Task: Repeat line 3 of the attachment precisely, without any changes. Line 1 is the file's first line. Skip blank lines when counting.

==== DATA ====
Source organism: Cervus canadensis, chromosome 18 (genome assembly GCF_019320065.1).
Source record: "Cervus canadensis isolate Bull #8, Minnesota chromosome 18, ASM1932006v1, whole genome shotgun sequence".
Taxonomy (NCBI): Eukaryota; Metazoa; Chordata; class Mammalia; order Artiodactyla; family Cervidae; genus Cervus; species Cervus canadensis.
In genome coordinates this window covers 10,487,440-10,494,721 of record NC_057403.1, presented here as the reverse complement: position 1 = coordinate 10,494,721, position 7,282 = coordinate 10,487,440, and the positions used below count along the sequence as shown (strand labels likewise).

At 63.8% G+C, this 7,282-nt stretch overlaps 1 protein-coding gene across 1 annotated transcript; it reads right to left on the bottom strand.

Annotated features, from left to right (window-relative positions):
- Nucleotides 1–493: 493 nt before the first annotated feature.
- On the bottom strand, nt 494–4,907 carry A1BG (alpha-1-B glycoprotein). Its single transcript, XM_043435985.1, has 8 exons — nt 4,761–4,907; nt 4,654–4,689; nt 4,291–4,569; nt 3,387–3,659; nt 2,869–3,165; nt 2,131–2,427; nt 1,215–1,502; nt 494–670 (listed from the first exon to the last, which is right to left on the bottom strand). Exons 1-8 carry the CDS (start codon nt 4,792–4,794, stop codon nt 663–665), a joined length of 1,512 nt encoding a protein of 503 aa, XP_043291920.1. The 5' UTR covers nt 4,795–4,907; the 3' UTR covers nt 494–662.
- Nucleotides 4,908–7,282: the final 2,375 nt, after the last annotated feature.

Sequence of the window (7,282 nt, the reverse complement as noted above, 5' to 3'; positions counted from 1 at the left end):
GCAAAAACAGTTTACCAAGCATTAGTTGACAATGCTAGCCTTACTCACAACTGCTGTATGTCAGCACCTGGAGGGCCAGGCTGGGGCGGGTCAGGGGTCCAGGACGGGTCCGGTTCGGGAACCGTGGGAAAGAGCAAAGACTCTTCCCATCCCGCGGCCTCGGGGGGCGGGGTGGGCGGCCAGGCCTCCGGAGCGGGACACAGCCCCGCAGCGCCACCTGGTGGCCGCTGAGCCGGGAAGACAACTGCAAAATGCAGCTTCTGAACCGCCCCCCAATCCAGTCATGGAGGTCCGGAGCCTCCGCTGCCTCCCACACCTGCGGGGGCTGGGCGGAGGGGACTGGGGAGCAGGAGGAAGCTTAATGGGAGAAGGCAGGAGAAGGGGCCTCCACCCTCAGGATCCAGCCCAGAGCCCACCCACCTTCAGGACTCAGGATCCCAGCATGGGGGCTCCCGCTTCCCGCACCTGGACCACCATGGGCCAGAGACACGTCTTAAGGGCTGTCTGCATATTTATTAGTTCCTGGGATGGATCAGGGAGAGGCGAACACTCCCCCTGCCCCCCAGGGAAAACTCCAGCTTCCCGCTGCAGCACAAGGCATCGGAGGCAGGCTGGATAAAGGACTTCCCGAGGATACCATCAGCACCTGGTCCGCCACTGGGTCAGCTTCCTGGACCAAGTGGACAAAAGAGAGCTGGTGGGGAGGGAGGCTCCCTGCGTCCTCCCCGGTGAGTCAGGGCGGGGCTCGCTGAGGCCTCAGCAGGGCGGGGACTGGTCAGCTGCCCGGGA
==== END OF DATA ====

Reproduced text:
Taxonomy (NCBI): Eukaryota; Metazoa; Chordata; class Mammalia; order Artiodactyla; family Cervidae; genus Cervus; species Cervus canadensis.